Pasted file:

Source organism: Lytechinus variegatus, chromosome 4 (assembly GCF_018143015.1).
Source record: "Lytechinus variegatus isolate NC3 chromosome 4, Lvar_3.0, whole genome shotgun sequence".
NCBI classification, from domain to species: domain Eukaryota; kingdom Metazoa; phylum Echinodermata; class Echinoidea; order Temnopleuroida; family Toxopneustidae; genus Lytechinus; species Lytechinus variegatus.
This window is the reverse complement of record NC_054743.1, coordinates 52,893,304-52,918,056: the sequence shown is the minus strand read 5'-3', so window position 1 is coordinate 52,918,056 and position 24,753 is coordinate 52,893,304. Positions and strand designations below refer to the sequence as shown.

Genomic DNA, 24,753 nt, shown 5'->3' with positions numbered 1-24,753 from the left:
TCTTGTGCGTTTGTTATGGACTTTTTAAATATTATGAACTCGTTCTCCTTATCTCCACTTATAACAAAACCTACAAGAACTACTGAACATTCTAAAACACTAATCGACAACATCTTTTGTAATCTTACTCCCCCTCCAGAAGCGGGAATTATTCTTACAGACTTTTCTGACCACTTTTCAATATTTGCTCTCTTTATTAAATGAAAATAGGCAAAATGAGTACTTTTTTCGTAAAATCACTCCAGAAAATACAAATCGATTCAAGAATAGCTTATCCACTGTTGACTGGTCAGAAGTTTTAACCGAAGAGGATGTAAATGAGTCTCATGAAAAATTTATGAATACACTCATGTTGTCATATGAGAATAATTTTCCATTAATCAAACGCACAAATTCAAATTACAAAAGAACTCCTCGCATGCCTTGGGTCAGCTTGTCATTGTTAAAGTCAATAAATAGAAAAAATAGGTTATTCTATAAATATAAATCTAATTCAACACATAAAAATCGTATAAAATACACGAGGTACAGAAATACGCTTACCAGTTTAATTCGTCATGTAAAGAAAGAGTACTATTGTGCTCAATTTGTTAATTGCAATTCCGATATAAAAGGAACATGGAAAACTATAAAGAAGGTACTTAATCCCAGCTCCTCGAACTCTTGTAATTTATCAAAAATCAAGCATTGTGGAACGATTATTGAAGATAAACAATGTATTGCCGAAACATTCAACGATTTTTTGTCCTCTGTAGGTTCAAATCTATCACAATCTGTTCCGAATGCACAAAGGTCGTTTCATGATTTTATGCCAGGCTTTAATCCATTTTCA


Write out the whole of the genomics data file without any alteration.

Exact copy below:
Source organism: Lytechinus variegatus, chromosome 4 (assembly GCF_018143015.1).
Source record: "Lytechinus variegatus isolate NC3 chromosome 4, Lvar_3.0, whole genome shotgun sequence".
NCBI classification, from domain to species: domain Eukaryota; kingdom Metazoa; phylum Echinodermata; class Echinoidea; order Temnopleuroida; family Toxopneustidae; genus Lytechinus; species Lytechinus variegatus.
This window is the reverse complement of record NC_054743.1, coordinates 52,893,304-52,918,056: the sequence shown is the minus strand read 5'-3', so window position 1 is coordinate 52,918,056 and position 24,753 is coordinate 52,893,304. Positions and strand designations below refer to the sequence as shown.

Genomic DNA, 24,753 nt, shown 5'->3' with positions numbered 1-24,753 from the left:
TCTTGTGCGTTTGTTATGGACTTTTTAAATATTATGAACTCGTTCTCCTTATCTCCACTTATAACAAAACCTACAAGAACTACTGAACATTCTAAAACACTAATCGACAACATCTTTTGTAATCTTACTCCCCCTCCAGAAGCGGGAATTATTCTTACAGACTTTTCTGACCACTTTTCAATATTTGCTCTCTTTATTAAATGAAAATAGGCAAAATGAGTACTTTTTTCGTAAAATCACTCCAGAAAATACAAATCGATTCAAGAATAGCTTATCCACTGTTGACTGGTCAGAAGTTTTAACCGAAGAGGATGTAAATGAGTCTCATGAAAAATTTATGAATACACTCATGTTGTCATATGAGAATAATTTTCCATTAATCAAACGCACAAATTCAAATTACAAAAGAACTCCTCGCATGCCTTGGGTCAGCTTGTCATTGTTAAAGTCAATAAATAGAAAAAATAGGTTATTCTATAAATATAAATCTAATTCAACACATAAAAATCGTATAAAATACACGAGGTACAGAAATACGCTTACCAGTTTAATTCGTCATGTAAAGAAAGAGTACTATTGTGCTCAATTTGTTAATTGCAATTCCGATATAAAAGGAACATGGAAAACTATAAAGAAGGTACTTAATCCCAGCTCCTCGAACTCTTGTAATTTATCAAAAATCAAGCATTGTGGAACGATTATTGAAGATAAACAATGTATTGCCGAAACATTCAACGATTTTTTGTCCTCTGTAGGTTCAAATCTATCACAATCTGTTCCGAATGCACAAAGGTCGTTTCATGATTTTATGCCAGGCTTTAATCCATTTTCA